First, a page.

Leaving that aside for a sec, if we take the rest of the body into consideration, there’s a burning fire in your belly (and a ‘tingle in your vagina’ ), it’s kind of like a burning heat, a form of energy building up in your body, a sensation that takes over as your thoughts rage on the fantastic possibilities that are available to you.

The brain’s MEMORY PROCESSOR is REMEMBERING the emotional triggers from a time before (or instinct is kicking in there) so her imagination plays a big part in how that surge of tingling, jumpy, energetic sensations touch the nerve endings deep within her body. Ewh, enough already!

It feels so bloody darned good (personally, I can’t understand why it’s been classed as so wrong).

Shall I take that ‘fire in the belly’ thing a little deeper? From my point of view, it can be anything as flippant as a yearning for precious moments to a hot fervency for deep penetration of the body. A desire to be inflamed, ignited, electrified, super-charged.

You want it so badly that when you get it you can erupt into a dance of ecstasy – so much that an explosive orgasm can come so easily. Hang on a minute. So we’re onto the subject of love now then – ‘cos that’s what that is about, isn’t it?Not quite. 

Describing and defining love

Love is a sort of gratitude that you feel inside, for all that is being given to you. So, by that measure, lust is a kind of physical pleasure? And love an emotional pressure? We’re getting there.

Clearly, sexuality is expressed through energy. A pleasurable energy. A force that is vibrant, it can be expressed in the contortions on your face or the way you carry your body or both. When you feel sexual, your body and voice say to the world (albeit indirectly) “Open all your doors – I’m coming to get you!” (a bit like Davina on Channel 4’s Big Brother echoing through the mist of television memorabilia).

The sex act itself is a powerful force – a force that many still don’t understand. When you think of the energy that is used and the friction created in the physical act of sex, you begin to understand the magnetic forces at play. Getting physical with another body can actually draw you closer to it and, inevitably, to the person that lies hidden beneath the skin.

While your nerve endings tingle and fluids mingle – oddly enough emotions start to merge. Your heart pounds within its cage of bone and blood, and begins to move the fluids faster. Everything around you becomes magnified and intensified. Sounds can appear and disappear in an instant. Looking into your lover’s eyes can be such an emotionally loaded and intimate moment - yet it can make you feel so distant too.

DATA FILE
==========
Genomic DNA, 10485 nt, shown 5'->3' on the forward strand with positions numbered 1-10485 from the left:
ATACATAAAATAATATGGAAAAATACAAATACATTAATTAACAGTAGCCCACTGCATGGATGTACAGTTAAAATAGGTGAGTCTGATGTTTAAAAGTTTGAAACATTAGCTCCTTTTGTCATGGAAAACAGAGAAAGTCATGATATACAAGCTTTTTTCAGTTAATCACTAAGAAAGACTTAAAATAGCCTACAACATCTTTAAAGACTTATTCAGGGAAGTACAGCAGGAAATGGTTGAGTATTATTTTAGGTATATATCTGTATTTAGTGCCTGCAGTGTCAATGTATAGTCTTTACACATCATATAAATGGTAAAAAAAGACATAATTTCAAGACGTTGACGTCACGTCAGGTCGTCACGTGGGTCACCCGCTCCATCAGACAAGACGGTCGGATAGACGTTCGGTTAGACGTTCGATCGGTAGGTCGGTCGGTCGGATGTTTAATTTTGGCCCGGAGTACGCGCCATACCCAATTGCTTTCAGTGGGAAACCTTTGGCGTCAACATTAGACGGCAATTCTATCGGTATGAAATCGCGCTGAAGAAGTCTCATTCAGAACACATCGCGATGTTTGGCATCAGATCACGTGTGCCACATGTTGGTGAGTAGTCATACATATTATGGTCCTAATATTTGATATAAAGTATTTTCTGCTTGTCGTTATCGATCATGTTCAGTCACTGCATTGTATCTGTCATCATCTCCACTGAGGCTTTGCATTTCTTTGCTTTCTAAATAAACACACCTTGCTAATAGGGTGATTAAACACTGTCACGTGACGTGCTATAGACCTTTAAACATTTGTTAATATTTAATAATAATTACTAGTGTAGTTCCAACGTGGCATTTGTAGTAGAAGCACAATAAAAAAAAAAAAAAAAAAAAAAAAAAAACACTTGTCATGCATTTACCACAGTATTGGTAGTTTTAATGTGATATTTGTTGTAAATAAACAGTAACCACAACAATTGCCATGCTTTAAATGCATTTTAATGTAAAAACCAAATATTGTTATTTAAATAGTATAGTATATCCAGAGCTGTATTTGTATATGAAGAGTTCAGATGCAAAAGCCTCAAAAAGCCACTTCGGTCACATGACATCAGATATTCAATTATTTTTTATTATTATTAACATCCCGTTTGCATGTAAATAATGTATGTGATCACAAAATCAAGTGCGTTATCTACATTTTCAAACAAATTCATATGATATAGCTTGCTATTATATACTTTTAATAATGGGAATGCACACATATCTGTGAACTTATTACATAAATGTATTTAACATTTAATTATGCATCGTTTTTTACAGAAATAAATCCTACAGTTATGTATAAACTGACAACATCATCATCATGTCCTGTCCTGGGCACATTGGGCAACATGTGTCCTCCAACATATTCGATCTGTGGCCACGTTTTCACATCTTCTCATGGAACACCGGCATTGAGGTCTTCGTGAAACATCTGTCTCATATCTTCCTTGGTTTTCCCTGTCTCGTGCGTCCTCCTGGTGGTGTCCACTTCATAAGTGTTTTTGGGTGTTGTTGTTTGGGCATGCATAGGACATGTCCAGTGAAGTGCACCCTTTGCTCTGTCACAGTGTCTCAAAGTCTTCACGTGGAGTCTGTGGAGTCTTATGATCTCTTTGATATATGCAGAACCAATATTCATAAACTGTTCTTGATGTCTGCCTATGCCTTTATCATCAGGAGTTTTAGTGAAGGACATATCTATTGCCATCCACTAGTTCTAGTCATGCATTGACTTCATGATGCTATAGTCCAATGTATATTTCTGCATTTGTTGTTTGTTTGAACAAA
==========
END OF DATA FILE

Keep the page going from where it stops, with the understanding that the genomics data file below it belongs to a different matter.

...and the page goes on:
If we leave the moment for a second and glance back to another time - way back in time – a time when the ancient philosopher’s words were adhered to by the ever faithful. It was said that “if the person you are exchanging bodily fluids with, brings the pain of the past with them – you will feel it too.”

And it’s true. You can’t help but do that. You’re so close to them. Touching them, rubbing against them, sliding in them, feeling their skin against yours, moving in yours, smelling their sweet sweat mixing with yours. All these sensations merge to create intense feelings beyond the simple pleasures of a cup of tea and a scone (I don’t care what Boy George says!) 

So is lust wrong? Are the devout followers of the world who live their life by the guidance of one big book, right? Is love all there is to abide by? Should we forgo lust at the alter of love? Do we have to deny what is inherently our animalistic right to the pleasures of the physical flesh – simply to stop ourselves from the possibility of being hurt by the act of lusting after someone?

But, in what way can lust after another body hurt us?

Is lust wrong?

As we all know, being sexually repressed can lead to pain in a myriad of ways. People get frustrated, frustration leads to anger, when bottled up anger causes a tremendous amount of grief. Sex creates the greatest source of energy, and thus relief, from all these emotions. But I’m told that sex without love can attract all sorts of bad types of passion: guilt; anger; fear; resentment. Strangely, though, these emotions all come from a place of love. Or rather, lack of it. Of wanting love and of being unloved.

As a result, does this mean it all boils down to the simple explanation that lust that leads to sex relieves emotional stress and eventually ends in this thing called love?